Daily Archives: December 15, 2007

TODAY 20071201: I’m a virus Harming the earth

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This commentary (1) may be a wee bit dampening during this season, but perhaps it is precisely because of the rank rampant spirit of giving defining this season that provides the foil to the reality humans seem to not totally grasp yet. Frankly, it IS NO LONGER enough to give gifts that are meaningful and beneficial to others.

It is a bit late to only join that bandwagon. Though we still have our collective foot on the fifth gear, we are STILL telling ourselves we’re ok but that we ought to ease off the pedal, and perhaps roll down the window instead of having the air-con in the car-con full-blast.

Of course, such a statement would not go down well with the creationists/theists. But hey, look around, the evidence is piling up: we, humans, are shaping up to be the SIXTH Great Extinction.

It doesn’t mean we should let it all hang out and continue to party with abandon. It’s not too late (2), even now.

So ask yourself – what’s the best gift you can give your loved ones? Yourself? The Earth?

Just bloody make a start already.


Articles appended for easy reference(1)

This story was printed from TODAYonline

I’m a virus Harming the earth

Weekend • December 1, 2007

Dr Manoj Thulasidas

On one poignantly beautiful autumn day in Syracuse, a group of us physics graduate students were gathered around a frugal kitchen table. We had our brilliant professor, Lee Smolin, talking to us. We held our promising mentors in very high regard. And we had high hopes for Lee.

The topic of conversation on that day was a bit philosophical, with Lee describing to us how the Earth could be considered a living organism. Using insightful arguments, Lee made a compelling case that the Earth, in fact, satisfied all the conditions of being an organism.

Lee, by the way, lived up to our great expectations in later years, publishing highly-acclaimed books and generally leaving a glorious imprint in the world of modern physics.

The point in Lee’s view was not so much whether or not the Earth was literally alive, but that thinking of it as an organism was a viable intellectual model to represent the Earth. Such intellectual acrobatics was not uncommon among us physics students.

In the last few years, Lee has actually taken this mode of thinking much farther in one of his books, picturing the universe in the light of evolution. Again, the argument is not to be taken literally, imagining a bunch of parallel universes vying for survival. The idea is to let the mode of thinking carry us forward and guide our thoughts, and see what conclusions we can draw from the thought exercise.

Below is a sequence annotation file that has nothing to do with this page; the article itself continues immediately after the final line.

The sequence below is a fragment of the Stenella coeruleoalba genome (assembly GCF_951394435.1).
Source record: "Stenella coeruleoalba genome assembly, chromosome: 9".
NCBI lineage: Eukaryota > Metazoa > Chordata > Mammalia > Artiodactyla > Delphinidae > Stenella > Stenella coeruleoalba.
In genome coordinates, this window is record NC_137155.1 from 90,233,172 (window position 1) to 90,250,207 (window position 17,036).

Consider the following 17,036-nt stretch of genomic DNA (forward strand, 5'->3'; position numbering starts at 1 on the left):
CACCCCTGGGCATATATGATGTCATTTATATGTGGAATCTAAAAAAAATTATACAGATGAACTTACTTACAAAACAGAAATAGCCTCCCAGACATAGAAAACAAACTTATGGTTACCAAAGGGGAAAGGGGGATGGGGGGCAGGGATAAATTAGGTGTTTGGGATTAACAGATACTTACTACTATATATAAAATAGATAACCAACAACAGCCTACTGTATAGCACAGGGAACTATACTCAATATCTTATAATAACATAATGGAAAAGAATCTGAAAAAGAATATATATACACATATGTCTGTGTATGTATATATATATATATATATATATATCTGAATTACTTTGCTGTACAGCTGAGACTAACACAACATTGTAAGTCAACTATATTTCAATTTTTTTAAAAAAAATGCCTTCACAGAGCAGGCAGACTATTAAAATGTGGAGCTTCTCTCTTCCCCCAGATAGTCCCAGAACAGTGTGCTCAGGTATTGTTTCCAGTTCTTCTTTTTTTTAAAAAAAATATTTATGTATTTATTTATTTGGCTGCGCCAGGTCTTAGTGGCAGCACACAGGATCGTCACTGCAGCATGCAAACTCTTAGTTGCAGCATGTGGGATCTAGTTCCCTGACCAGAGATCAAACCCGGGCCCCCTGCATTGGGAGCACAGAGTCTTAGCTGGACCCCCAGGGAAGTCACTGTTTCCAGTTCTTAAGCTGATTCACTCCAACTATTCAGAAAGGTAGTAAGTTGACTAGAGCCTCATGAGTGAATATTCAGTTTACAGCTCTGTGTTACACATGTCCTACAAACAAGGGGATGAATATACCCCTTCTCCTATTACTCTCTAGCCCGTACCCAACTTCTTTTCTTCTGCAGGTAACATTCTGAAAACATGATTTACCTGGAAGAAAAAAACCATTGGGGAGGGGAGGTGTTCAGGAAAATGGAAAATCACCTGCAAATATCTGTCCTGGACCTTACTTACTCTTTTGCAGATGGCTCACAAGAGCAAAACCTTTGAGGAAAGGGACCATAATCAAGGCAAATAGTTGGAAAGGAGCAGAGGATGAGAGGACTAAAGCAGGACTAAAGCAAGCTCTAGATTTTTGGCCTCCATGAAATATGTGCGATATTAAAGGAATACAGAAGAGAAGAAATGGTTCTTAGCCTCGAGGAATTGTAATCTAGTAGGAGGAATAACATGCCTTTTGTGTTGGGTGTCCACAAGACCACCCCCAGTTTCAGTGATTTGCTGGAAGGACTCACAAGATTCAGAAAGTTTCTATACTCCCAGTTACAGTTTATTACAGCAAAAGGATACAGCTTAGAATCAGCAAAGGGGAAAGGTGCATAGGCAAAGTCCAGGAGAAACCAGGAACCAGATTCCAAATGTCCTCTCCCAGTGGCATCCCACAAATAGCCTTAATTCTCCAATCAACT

A similar mode of thinking was introduced in the movie Matrix. In fact, several profound models were introduced in that hit movie. One misanthropic model that the computer agent Smith proposes is that human beings are a virus on our planet.

It is okay for the bad guy in a movie to suggest it, but an entirely different matter for a newspaper columnist to do so. But bear with me as I combine Lee’s notion of the Earth being an organism and Agent Smith’s suggestion of us being a virus on it. Let’s see where it takes us.

The first thing a virus does when it invades an organism is to flourish using the genetic material of the host body. The virus does it with little regard for the well-being of the host. On our part, we humans plunder the raw material from our host planet with such abandon that the similarity is hard to miss.

But the similarity doesn’t end there. What are the typical symptoms of a viral infection on the host? One symptom is a bout of fever. Similarly, due to our activities on our host planet, we are going through a bout of global warming. Eerily similar, in my view.

The viral symptoms could extend to sores and blisters as well. Comparing the cities and other eye sores that we proudly create out of pristine forests and natural landscapes, it is not hard to imagine that we are indeed inflicting fetid atrocities on our host Earth. Can’t we see the city sewers and the polluted air as the stinking, oozing ulcers on its body?

Going one step further, could we also imagine that natural calamities, such as the Asian tsunami, are the planet’s natural immune systems kicking into high gear?

I know that it is supremely cynical to push this comparison to these extreme limits. Looking at the innocent faces of your loved ones, you may feel rightfully angry at this comparison. How dare I call them an evil virus?

Then again, if a virus could think, would it think of its activities as evil?

If that doesn’t assuage your sense of indignation, remember that this virus analogy is a mode of thinking rather than a literal indictment. Such a mode of thinking is only useful if it can yield some conclusions. What are the conclusions from this human-viral comparison?

The end result of a viral infection is always gloomy. Either the host succumbs or the virus gets beaten by the host’s immune systems. If we are the virus, both these eventualities are unpalatable. We don’t want to kill the Earth. And we certainly don’t want to be exterminated by the Earth. But those are the only possible outcomes of our viral-like activity here.